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Oothukkadu Venkata Kavi – Short Biography

More formally known as Oothukkadu Venkata Subbaiyer, Oothukkadu Venkata Kavi dedicated his life (1700 – 1765 CE) to ‘Kaliya Narthana Krishna’— the name of the presiding deity in Oothukkadu town, which is featured like a secondary signature in his many compositions. Here is a short biography of Oothukkadu Venkata Kavi.

He was born Venkata Subramaniam, the eldest of five children, to Tamil Smarta parents Subbu Kutti Iyer and Venkamma in Mannargudi near Thanjavur. Later they moved to the village of Oothukkadu.

Venkata Kavi’s family deity was Goddess Kamakshi, but his mind and heart were enraptured by Kalinga Narthana Krishna. The great poet composed on a staggering range of topics. He composed operas on the Mahabharata, Ramayana and Srimad Bhagavatam. Around 200 of his songs in his Bhagavatam opera musically bring to life scenes from the tenth canto of the Purana, colorfully depicting Sri Krishna Leelas. He also composed songs on Vinayaka, Saraswati, Siva, Karttikeya, Devi (including the famous Kamakshi Navavarana kritis), Rama and Anjaneya.

In addition, he composed songs on great saints such as Shuka Brahmarishi, Valmiki, Vyasa, Kannappa Nayanar, Jayadeva, Andal and Bhadrachala Ramadasu.

His compositions show that he was inspired by the devotion of the 12 Alvars, 63 Nayanmars
and composer-saints such as Purandaradasa and Tulsidas.

During the Maratha rule in the Tanjore region between the 17th and 19th centuries, the Bhagavata Mela tradition flourished in South India, especially in villages like Oothukkadu. Our virtuosic composer Venkata Kavi was influenced by this tradition, which might explain his many operas and works that were suited for music, dance and theater, as well as the handful of songs in Marathi. Venkata Kavi was never keen on publicizing his music, and would sing his songs in isolation, mostly at night, once refusing to sing at the king’s court upon invitation. Venkata Kavi was married to his devotional music, and remained a celibate for life.

As a youth, he wanted to learn formally from a great musician called Shri Krishna Yogi. However, Krishna Yogi did not accept him as a disciple, for reasons unknown. The disappointed Venkata Kavi went to his mother, who advised him to surrender to Bhagavan Sri Krishna in the Kalinga Narthana temple. It is believed that Bhagavan Sri Krishna appeared before Venkata Kavi and blessed him with musical knowledge. Thereafter, Venkata Kavi started composing and referred to Bhagavan Sri Krishna as his guru in many songs.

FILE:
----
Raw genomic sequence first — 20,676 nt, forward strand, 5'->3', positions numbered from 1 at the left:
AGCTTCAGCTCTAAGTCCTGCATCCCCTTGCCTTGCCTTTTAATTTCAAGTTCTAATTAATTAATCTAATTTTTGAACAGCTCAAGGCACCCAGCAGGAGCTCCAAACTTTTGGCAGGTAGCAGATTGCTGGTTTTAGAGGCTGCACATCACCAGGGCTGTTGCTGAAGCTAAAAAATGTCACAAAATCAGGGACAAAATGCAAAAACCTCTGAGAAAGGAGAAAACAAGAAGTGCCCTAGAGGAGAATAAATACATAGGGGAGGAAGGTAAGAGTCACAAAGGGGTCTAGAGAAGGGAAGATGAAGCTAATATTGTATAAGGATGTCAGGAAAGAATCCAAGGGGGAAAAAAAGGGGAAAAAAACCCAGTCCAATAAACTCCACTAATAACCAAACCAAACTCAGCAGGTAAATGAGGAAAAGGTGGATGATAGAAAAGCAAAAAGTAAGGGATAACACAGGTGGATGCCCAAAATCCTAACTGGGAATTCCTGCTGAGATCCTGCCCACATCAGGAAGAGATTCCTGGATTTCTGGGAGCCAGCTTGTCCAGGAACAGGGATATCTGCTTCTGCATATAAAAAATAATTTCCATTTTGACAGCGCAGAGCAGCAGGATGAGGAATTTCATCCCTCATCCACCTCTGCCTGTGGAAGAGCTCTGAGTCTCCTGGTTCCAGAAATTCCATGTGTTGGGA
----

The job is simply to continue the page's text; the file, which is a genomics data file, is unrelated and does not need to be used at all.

We have around 600 of his compositions today, which were originally scribed in palm leaf manuscripts by his family. His dazzling creations are known for their unpretentious devotion, humility and state of blissful exuberance. Like other saintly composers in his time, Venkata Kavi traveled to temple towns such as Srirangam, Kanchipuram, Madurai, Udupi, Pandharpur, Chennai, Sikkil, Palani and Tiruvarur. We know this through the songs he dedicated to the presiding Deities of these holy lands.

When conversing with Bhagavan, he sang in Sanskrit. When he sang about (and as) the folk of Vrindavan, he used colloquial Tamil. To communicate deep philosophical truths, he
wrote in scholarly Tamil. Venkata Kavi’s creations are incredibly rhythmic and so full of rhyme that if one were to simply read the lyrics, the appropriate tala would fall into place! His songs melt our hearts with devotion for the mischievous young Bhagavan Sri Krishna. These compositions were not popular in his own time, largely due to the fact that he did not take on disciples who would propagate them.
His works were brought to the mainstream in the 1940s by legendary Harikatha exponent
Needamangalam Krishnamurthy Bhagavatar, one of Venkata Kavi’s brother’s descendants.

Venkata Kavi composed several musical operas as well as ragamalikas
in Tamil. His hugely popular Tamil songs include the mellifluous Alai Payude” and “Pal Vadiyum Mugam.” His song “Maadu Meikum Kanne” is an enchanting dialogue between little Krishna and his mother Yashoda, in which she tells him not to go outside, and he gives her a long list of reasons as to why he should do just that!

“Thaye Yashoda,” another masterpiece, was secretly noted down and learned by Rudra Pashupati, a nadaswaram player of Tanjore court who admired Venkata Kavi’s soul-stirring renderings. In this song, the Gopis of Vrindavan complain to Yashoda about the incessant pranks of her mischievous son Gopalakrishnan.

SourceHinduism Today Magazine Oct-Nov-Dec 2022 edition.